“I’m really excited and I think and I’m hoping that some of the audience will have a relationship with that record. From what I hear from people, they do. It’s a marker in their lives as well. I hope it’s enjoyable for everyone."
While Ingenue is the centrepiece of the show, lang fans will get other favourites as well. One of those songs is Leonard Cohen’s Hallelujah. That song and lang became synonymous after lang delivered an awe-inspiring version of it live at the Juno Awards in Winnipeg in 2005. Cohen died in November 2016 and lang has only sung the song once since his passing.
“It’s certainly going to be different in Canada to sing that song now,” lang said. “I think everyone who has sung it and I think Leonard, from what I understood from what he said over the years, felt the song really had transcended anyone’s involvement.
“It really belongs to the pop cultural consciousness of the last 20 years and it’s not Leonard’s song, it’s not my song, it belongs to all of us. So that makes it easier, because it belongs to everybody.”
A hit with a cover is familiar territory for lang. She unleashed her powerful vocals on Roy Orbison’s and Joe Melson’s Crying years earlier and brought new life to the song Orbison first released as a single in 1961.
“First I have to be totally enamoured with the song,” lang said about song choice. “I have to really love the song and it has to make sense if I am doing it for a record. I always like to have some conceptual parameters. But with Hymns of the 49th Parallel it was obviously the Canadian thing, but it was also songs that had really had an impact on me.”
She also is memorable for great duet performances, including Orbison and Tony Bennett. Today, lang looks back on those collaborations with gratitude and a little bit of awe.
“I’ve had a lot of good luck with great teachers,” lang said. “There are moments you are so absorbed in the way (Tony) phrases, the way he smiles at the audience. I just try to soak it up, because I know this is a great master of the American songbook and I just try to absorb as much as possible. You have to be a good student and pay attention.”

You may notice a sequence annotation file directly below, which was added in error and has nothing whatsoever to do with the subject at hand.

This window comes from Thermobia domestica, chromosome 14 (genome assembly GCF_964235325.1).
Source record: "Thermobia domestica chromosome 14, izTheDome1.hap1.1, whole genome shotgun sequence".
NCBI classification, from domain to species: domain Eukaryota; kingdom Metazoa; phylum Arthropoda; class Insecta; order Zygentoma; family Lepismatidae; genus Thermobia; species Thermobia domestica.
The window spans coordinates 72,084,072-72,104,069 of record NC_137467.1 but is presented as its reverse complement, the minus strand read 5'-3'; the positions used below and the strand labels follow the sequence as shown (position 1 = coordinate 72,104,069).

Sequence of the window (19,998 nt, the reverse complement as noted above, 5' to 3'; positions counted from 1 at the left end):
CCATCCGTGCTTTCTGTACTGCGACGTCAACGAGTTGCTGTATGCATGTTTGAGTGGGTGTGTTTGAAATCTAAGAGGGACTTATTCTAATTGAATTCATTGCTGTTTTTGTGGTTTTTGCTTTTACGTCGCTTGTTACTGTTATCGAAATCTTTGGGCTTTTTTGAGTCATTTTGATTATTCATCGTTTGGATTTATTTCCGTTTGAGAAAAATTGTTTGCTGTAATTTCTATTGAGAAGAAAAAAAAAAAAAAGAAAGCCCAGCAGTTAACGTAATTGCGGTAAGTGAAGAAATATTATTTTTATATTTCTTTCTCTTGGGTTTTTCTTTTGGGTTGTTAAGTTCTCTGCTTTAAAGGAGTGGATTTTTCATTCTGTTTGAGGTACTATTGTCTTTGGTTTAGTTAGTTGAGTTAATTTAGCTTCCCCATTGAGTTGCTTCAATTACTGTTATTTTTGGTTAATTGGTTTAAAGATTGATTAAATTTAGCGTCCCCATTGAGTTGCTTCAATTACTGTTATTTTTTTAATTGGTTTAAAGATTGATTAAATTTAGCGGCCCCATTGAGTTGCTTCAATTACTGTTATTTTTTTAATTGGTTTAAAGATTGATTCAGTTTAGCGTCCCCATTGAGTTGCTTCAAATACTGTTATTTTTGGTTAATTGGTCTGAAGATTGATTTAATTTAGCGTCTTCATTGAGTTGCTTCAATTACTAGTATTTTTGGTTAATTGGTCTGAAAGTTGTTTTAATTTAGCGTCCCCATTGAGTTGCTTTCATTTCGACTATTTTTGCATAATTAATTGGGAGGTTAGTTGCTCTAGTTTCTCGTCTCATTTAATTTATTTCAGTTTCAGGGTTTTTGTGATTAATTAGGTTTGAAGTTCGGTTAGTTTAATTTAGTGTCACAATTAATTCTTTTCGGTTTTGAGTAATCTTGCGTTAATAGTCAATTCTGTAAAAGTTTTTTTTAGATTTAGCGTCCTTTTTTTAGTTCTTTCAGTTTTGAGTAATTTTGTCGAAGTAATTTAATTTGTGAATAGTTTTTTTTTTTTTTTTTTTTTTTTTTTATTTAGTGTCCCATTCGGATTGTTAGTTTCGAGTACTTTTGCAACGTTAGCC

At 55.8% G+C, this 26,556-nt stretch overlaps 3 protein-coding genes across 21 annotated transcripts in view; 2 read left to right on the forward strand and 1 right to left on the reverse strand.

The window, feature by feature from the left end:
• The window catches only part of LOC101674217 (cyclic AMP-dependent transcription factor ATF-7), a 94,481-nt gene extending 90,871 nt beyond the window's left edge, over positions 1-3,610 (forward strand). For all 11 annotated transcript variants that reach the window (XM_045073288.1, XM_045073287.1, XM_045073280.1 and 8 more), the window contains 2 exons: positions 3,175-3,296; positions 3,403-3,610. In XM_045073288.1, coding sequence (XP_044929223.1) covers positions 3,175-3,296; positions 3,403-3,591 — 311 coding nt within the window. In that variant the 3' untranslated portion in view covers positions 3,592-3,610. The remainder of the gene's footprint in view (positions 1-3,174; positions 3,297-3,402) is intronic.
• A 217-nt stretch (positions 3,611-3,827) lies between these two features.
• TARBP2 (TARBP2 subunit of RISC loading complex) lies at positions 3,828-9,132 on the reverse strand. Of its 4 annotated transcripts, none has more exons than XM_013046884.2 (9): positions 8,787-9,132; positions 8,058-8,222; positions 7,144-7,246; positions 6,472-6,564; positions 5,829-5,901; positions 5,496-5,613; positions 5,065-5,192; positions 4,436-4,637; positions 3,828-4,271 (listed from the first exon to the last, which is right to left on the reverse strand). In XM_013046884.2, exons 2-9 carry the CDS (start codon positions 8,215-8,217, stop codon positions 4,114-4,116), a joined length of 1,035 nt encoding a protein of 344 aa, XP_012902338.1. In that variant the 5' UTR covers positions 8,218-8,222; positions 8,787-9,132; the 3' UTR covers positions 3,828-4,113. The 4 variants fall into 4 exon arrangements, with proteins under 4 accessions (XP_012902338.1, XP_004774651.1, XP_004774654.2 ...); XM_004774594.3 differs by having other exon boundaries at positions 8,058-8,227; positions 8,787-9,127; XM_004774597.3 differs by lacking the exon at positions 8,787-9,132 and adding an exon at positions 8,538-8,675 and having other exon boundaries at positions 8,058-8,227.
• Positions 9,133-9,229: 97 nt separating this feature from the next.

People have been paying attention to lang for over 30 years.
“I’m getting less and less antsy,” lang said. “The older I get the less I need to work, but I think there is something to having an occupation — you know, use it or lose it. Having a voice and not using it seems kind of sad to me, or kind of irresponsible to not go exercise it.”
With over three decades in the business behind her and numerous awards collected and some controversies managed, does the singer look back often or spend time thinking about the what-ifs in life?
“I’m definitely happy with my choices. I have no regrets,” lang said. “I was living my life and giving it my everything. You can’t really complain about that.”
In fact, lang doesn’t have any complaints right now. She says her voice is strong and ready and she’s going to have a great time coming home for the summer. She’s seen this Canadian road movie before and knows what to expect and how to navigate the journey. With that in mind, does she have any advice for a young artist who might be busy stuffing a big piece of foam into the back of van as we speak?
“Just enjoy your adventures,” lang said. “Try to stay healthy and take care of yourself. I think one of the most important things I ever learned was all the travel, all the exhaustion, all the s----- hotel rooms, all the s----- food, it better be worth it when you walk on stage. You better be present and you better give everything you can for that hour and a half or two hours or three hours, whatever you are performing, because that’s what it is all about.”
I’m hoping that some of the audience will have a relationship with that record. From what I hear from people, they do.
k.d. lang is touring Canada for the first time in 13 years, starting with stops in Victoria and Vancouver.
k.d. lang, seen in 1985, says she’s matured over three decades in music. “I’m getting less and less antsy,” she says.